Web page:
Photography: Stephen Ringer
What’s the story behind “Take Me”?
AJ: Getting into the dating scene, I was inspired to try a dating app for the hell of it. But the process of matching with someone is so ridiculous because it’s based on a photo, their age and where they live—that’s about it. It’s not the energy of the person when you’re meeting face-to-face. I had just ended a longterm relationship and was discouraged, so I went on and matched with people, but there was never any follow-through. In the studio, I was like, I’m uninspired by the lack of getting to know someone face-to-face. When the hell are you just going to take me out? The song originates from that idea.
Do you think your lyrics and sound have matured over the years?
Aly: The love songs we were writing at 14 and 16 were about either a brand new relationship that we had no experience in or it was an idea of what we thought a relationship would be. We were so young and hadn’t experienced anything. Now, AJ is dating and we’re women—we’re no longer teenagers. I think that in of itself changes things completely, and with this new sound, we’re listening to everything from Chvrches and St. Lucia to Beach House. It’s across the board, but we’re inspired by really fantastic ‘80s-sounding pop music.
The "Take Me" chorus is really that explosive instrumental. How did that develop?
Aly: That was one of our co-writers. He really pushed us to let that chorus breath and not fill it with lyrics, which we normally do because that’s the formula for pop music: the verse, the pre-chorus, the chorus. You usually don’t want to let much time go by without singing. For some reason, it worked not having that much of a vocal melody over the chorus, and that was us really trusting his instincts.
You’ve said that music became the enemy for a while. How did you work through that?
Aly: It took time away from music and also seeing artists release music that we were incredibly blown away by or music we thought was trash. We would look at each other and say, We need to fill this void in pop music that’s at times really weak. Over time, AJ and I realized that if we have the patience and had the song, we could come back and actually make great music again. It really came down to us reaching out to Mike Elizondo, who is a collaborator from our past when were at Hollywood Records, and saying, We need your help and guidance.
Photography: Stephen Ringer
How do you think taking a break from music helped?
Aly: I think writing great music means you’re living life. If you’re not living life, you can’t write great music. The more we were living life, the more we were stocking up on memories, events and experiences that we would eventually write about. But for AJ and I, it wasn’t a matter of us taking a break, because we didn’t really take a break—we took a break from music and continued with our acting careers. We were just tired and uninspired.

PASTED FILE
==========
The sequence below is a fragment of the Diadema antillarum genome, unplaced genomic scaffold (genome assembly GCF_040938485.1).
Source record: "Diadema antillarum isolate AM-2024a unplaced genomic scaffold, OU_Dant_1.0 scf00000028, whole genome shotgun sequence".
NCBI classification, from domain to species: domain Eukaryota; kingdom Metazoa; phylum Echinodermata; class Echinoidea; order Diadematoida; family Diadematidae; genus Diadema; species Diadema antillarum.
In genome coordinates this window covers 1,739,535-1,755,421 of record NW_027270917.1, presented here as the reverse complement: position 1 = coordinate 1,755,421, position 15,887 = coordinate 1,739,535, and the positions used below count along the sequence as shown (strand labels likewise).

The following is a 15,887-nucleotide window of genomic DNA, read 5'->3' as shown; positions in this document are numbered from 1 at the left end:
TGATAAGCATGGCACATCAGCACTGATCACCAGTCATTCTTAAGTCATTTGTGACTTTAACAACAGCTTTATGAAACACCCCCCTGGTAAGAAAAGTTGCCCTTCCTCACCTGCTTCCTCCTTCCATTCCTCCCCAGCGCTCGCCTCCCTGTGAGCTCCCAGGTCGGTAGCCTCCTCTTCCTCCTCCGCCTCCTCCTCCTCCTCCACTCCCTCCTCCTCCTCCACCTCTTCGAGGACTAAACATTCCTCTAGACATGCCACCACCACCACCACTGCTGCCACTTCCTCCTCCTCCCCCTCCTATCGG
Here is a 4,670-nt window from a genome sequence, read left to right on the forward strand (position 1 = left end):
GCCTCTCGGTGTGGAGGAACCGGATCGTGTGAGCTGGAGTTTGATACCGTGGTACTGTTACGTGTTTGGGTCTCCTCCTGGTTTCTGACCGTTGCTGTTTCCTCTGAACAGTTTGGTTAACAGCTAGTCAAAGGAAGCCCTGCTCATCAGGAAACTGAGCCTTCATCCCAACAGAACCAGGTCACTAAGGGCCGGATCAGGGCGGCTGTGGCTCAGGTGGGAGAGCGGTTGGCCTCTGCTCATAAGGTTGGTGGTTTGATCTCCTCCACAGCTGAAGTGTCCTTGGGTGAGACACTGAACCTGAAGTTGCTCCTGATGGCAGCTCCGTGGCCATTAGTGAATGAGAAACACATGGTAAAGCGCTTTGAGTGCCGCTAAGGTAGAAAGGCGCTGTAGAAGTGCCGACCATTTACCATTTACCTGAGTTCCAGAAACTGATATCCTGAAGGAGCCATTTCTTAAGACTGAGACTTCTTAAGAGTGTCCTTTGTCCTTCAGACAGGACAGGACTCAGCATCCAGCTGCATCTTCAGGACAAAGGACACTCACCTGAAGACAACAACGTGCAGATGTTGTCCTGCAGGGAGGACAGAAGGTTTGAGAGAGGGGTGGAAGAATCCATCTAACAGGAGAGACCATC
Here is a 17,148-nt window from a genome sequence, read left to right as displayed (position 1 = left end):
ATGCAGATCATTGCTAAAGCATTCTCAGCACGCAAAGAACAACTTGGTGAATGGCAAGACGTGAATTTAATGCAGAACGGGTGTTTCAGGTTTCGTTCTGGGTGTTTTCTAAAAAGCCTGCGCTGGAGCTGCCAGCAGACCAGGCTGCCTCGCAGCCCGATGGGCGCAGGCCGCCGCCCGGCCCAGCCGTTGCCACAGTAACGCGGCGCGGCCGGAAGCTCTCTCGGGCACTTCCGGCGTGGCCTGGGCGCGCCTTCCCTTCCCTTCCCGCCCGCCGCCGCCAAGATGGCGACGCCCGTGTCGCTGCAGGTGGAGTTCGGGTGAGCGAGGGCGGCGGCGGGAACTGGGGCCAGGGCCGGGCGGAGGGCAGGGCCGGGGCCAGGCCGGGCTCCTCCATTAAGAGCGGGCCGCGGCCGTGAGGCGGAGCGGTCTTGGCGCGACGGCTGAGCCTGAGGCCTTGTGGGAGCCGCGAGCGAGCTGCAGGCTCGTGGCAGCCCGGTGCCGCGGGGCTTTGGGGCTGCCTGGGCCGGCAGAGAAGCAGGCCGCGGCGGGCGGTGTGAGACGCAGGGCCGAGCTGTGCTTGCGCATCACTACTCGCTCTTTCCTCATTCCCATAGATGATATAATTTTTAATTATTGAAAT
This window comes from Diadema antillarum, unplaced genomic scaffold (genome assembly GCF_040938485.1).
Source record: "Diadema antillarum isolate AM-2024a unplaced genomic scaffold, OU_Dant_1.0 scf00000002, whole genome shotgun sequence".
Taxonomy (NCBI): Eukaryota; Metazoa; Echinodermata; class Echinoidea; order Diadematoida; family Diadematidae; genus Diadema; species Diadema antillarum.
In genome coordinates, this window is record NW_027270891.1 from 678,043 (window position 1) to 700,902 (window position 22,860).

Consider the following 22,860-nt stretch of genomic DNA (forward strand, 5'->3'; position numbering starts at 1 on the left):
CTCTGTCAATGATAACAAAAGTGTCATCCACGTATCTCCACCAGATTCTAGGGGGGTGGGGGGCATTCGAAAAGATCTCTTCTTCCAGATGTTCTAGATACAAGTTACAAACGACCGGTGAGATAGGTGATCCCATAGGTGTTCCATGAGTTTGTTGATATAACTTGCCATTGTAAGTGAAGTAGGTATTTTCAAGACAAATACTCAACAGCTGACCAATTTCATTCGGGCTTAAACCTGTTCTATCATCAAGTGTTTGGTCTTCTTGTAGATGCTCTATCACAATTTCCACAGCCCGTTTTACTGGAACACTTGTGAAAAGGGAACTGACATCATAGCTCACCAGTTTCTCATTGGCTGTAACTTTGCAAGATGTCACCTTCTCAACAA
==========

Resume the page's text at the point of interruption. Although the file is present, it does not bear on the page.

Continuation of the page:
AJ: I agree. I think we felt like we’d done so much as young kids that we didn’t know how to top ourselves. We were like, Is this where it ends? Is this as good as it gets? Maybe we’re done. Throw in the towel. During those 10 years, there was a time when were like, Maybe we won’t put out music again.
Aly: I don’t think we ever thought we reached success. We were actually frustrated we didn’t reach higher success. We never really celebrated those moments, and maybe we should’ve celebrated some more than others. But I don’t think we ever looked at each other and thought, We’re here. It was more like, We’re 50 steps behind. Part of that is comparing ourselves to other people that were coming up at our age, but we also had another path. We were songwriters at our core, which not a lot of young artists can say. That was a huge thing for us to take pride in, and when it wasn’t coming naturally, that’s when we stopped.
Are there songs from the first two albums you’re still proud of today?
Aly: There’s definitely songs I’m still proud of, especially on the Insomniatic record, because we were a little older doing that. Songs like “Flattery” and “Closure” and “Division” really stand out to me as solid pop tunes that weren’t so obvious—they were different. “Division” has a bit of soul that we weren’t really accustomed to. We played with that one a bit and I thought it had a really beautiful vocal. “Closure” stands out to me because it’s a song we opened our tour with. I remember every night on stage starting with that song and feeling so empowered by the lyrics.